Time stands still: Ontario continues suspension of limitation periods | Tom Macmillan
Friday, July 31, 2020 @ 11:35 AM | By Tom Macmillan
Of particular note is the extension of O. Reg. 73/20, which suspends the running of limitation periods for almost all civil actions in the province as a result of COVID-19. This regulation relating to limitations periods, introduced in March following widespread closures across all aspects of society, was set to expire on June 17, but has now twice been extended.
Litigants have had to grapple with court closures over the last four months that represent an access to justice issue almost unprecedented in the province’s history. The profession has been accepting of these closures, to an extent, as being necessary conditions to slow the spread of COVID-19. What is less clear, however, is the rationale behind the pause of limitations periods specifically.
The suspension of limitation periods affects not only those actions for which a limitation period would have expired during the emergency period, but also pushes forward any limitation periods that would have expired after Sept. 1. The result is a measure of uncertainty, not only for potential defendants and third parties but for all litigants who may be waiting on a decision by another party on whether to add a contribution claim. In short, it affects a great many open and active actions.
While many lawyers I have spoken with are, out of an abundance of caution, planning on issuing claims “on time” without regard to the extension provided by O. Reg. 73/20, it can be assumed that many will not. Further, it is unclear whether the limitation period for parties that contracted for a timeline other than that set out in the Limitations Act, 2002, SO 2002, c 24, Sch B, are impacted by the suspension.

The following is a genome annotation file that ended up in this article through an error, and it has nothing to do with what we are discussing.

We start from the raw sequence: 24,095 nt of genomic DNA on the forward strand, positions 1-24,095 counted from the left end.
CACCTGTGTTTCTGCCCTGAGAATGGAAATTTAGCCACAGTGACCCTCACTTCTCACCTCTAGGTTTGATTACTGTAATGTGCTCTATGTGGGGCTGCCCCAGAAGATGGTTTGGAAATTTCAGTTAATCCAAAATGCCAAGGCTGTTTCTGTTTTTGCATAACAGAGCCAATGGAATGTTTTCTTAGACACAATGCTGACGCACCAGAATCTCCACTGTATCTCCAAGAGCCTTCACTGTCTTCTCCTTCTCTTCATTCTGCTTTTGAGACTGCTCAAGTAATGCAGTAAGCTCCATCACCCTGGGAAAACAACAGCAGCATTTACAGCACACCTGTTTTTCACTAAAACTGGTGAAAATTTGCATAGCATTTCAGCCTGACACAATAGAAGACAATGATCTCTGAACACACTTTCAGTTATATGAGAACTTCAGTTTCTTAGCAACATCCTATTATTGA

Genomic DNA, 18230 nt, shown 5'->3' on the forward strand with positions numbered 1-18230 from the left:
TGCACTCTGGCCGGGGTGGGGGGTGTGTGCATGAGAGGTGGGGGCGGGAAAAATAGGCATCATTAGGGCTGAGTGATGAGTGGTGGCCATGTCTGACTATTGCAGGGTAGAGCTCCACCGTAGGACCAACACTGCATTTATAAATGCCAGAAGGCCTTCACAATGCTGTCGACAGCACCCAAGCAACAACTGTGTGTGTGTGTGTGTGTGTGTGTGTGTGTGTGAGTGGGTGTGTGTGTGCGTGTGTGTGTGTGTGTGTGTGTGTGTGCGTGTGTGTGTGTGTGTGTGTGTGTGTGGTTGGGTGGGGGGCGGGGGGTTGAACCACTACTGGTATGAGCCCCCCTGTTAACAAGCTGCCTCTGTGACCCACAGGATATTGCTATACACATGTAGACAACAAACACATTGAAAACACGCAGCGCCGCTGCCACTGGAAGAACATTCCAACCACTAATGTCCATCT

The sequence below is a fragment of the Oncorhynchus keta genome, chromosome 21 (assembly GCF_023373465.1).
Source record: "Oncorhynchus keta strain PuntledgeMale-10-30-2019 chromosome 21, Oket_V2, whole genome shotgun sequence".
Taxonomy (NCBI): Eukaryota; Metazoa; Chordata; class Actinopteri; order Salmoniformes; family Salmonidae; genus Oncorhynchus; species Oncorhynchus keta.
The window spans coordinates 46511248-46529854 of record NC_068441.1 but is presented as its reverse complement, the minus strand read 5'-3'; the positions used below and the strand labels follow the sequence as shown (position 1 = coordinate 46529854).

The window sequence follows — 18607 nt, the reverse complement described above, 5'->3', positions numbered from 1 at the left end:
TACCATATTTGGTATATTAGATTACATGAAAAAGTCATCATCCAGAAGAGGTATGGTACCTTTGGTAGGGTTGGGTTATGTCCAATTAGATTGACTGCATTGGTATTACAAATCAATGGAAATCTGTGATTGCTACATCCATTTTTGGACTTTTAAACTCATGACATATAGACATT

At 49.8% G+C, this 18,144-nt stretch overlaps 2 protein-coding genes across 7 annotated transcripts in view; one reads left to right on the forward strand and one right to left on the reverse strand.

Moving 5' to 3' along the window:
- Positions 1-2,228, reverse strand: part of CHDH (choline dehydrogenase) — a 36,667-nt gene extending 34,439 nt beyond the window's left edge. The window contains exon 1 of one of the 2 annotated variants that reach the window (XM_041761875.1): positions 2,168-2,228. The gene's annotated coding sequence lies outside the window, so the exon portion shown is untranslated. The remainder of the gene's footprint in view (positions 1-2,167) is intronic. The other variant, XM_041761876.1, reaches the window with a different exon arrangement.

While a measure of uncertainty in the running of timelines in civil matters is perhaps of secondary importance to other disruptions, such as the suspension of trials, lawyers are appropriately nervous around any issues that could potentially result in a barred claim. More importantly, it begs the question of whether a suspension is truly necessary in the circumstances.
It is no secret that the Ontario court system has been relatively slow in responding to advances in technology. Of late, however, there were optimistic signs that the courts were moving forward with technology and procedures that would facilitate access by the public.
One such advancement is the introduction of an online portal by which litigants can issue and file documents without attending at a courthouse in person. While not all Ontario residents have easy access to Internet, the introduction of the online filing portal to supplement in-person filing represented a dramatic improvement in access to the courts.
The system is not without its shortcomings. It only allows for the issuing and filing of certain documents (for example, it does not yet allow for the filing of motion materials). It can be assumed, however, that the scope of documents able to be filed or issued will be expanded.
More importantly, the availability of online filing of documents, including originating processes, raises the question of whether a pause in limitations periods is needed. Litigants have been able to issue statements of claim online throughout the pandemic period, so why are we delaying the running of limitations periods for countless actions in this province?
This is part one of a two-part series. Part two will attempt to answer the question of why limitation periods are delayed.
Tom Macmillan is a partner with Rogers Partners LLP in Toronto. Macmillan practises a range of litigation matters, including personal injury litigation, professional negligence, construction and more. He is also a member of the Young Advocates’ Standing Committee of The Advocates’ Society.
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